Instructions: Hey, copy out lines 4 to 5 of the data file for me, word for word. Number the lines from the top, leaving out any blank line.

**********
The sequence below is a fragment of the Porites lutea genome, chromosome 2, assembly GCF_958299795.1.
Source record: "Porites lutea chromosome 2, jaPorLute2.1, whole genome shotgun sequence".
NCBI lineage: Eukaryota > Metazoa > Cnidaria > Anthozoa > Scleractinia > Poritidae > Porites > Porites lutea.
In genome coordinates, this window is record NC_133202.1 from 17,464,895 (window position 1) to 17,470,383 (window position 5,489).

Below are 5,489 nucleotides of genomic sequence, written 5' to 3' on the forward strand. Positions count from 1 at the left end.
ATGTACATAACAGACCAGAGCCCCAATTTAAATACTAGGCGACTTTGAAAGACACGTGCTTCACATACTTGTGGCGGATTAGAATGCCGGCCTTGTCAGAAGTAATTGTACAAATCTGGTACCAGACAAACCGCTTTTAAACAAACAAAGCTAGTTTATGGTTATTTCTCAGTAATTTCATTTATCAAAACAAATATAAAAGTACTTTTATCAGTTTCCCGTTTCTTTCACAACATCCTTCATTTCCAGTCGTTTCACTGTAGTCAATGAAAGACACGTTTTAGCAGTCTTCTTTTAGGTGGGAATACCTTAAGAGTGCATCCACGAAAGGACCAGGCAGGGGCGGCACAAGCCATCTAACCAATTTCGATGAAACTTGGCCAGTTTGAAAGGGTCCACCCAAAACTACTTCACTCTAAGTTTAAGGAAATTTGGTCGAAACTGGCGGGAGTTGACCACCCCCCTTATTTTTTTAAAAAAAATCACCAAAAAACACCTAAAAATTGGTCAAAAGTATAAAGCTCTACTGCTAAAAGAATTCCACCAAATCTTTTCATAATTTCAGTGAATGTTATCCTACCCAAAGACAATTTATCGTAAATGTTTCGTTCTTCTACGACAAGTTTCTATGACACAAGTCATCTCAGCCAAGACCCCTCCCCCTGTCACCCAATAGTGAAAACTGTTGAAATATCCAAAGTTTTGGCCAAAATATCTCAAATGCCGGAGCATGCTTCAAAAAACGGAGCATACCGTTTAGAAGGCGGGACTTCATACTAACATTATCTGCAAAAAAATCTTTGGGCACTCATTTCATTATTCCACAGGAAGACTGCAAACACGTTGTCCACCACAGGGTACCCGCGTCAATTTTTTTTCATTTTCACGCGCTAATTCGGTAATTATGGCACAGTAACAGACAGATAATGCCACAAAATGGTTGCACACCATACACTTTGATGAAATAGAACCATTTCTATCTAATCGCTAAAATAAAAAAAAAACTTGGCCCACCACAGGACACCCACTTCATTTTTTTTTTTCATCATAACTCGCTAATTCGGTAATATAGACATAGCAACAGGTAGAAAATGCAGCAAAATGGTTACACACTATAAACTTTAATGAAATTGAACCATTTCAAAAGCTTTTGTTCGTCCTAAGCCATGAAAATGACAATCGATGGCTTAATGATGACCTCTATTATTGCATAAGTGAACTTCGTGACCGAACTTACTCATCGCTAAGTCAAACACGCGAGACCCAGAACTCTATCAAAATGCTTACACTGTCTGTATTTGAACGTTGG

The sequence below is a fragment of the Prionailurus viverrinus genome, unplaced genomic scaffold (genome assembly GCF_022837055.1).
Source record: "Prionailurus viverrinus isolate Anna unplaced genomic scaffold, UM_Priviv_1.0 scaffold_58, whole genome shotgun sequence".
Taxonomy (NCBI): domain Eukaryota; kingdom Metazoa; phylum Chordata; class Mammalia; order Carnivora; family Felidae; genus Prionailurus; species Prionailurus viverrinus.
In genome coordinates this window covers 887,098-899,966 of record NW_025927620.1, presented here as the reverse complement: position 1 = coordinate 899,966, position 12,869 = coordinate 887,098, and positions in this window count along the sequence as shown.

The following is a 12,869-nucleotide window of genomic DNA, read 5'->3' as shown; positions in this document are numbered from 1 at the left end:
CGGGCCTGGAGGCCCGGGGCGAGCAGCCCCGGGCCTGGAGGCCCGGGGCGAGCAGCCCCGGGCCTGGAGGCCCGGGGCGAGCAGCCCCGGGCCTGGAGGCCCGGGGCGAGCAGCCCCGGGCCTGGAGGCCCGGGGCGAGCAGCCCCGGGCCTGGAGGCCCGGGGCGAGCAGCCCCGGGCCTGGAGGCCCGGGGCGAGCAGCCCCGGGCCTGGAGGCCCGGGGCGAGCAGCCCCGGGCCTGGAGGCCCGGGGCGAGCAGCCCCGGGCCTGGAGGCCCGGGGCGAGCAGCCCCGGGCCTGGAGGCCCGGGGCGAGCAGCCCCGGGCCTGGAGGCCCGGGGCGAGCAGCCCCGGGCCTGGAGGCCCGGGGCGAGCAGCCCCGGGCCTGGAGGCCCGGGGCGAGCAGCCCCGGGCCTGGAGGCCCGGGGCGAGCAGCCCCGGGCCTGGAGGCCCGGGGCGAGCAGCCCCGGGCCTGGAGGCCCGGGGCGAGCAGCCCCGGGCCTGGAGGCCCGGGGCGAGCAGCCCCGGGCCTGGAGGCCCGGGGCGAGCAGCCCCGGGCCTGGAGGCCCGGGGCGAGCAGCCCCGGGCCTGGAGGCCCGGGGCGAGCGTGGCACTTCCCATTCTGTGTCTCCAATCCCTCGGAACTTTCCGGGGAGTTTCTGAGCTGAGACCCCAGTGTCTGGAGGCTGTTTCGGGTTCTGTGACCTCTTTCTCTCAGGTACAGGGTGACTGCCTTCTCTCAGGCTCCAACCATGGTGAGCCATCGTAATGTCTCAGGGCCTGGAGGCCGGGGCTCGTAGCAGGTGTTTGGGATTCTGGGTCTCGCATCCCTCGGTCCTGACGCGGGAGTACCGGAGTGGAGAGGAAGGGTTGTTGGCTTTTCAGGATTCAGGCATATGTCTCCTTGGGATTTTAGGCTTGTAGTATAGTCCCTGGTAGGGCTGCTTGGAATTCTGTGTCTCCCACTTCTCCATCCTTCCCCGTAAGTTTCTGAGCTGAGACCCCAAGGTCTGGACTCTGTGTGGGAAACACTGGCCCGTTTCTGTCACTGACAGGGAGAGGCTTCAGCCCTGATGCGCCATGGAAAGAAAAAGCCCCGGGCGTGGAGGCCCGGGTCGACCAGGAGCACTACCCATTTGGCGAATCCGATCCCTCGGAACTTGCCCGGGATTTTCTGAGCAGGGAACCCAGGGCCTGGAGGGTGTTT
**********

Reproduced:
In genome coordinates, this window is record NC_133202.1 from 17,464,895 (window position 1) to 17,470,383 (window position 5,489).

Below are 5,489 nucleotides of genomic sequence, written 5' to 3' on the forward strand. Positions count from 1 at the left end.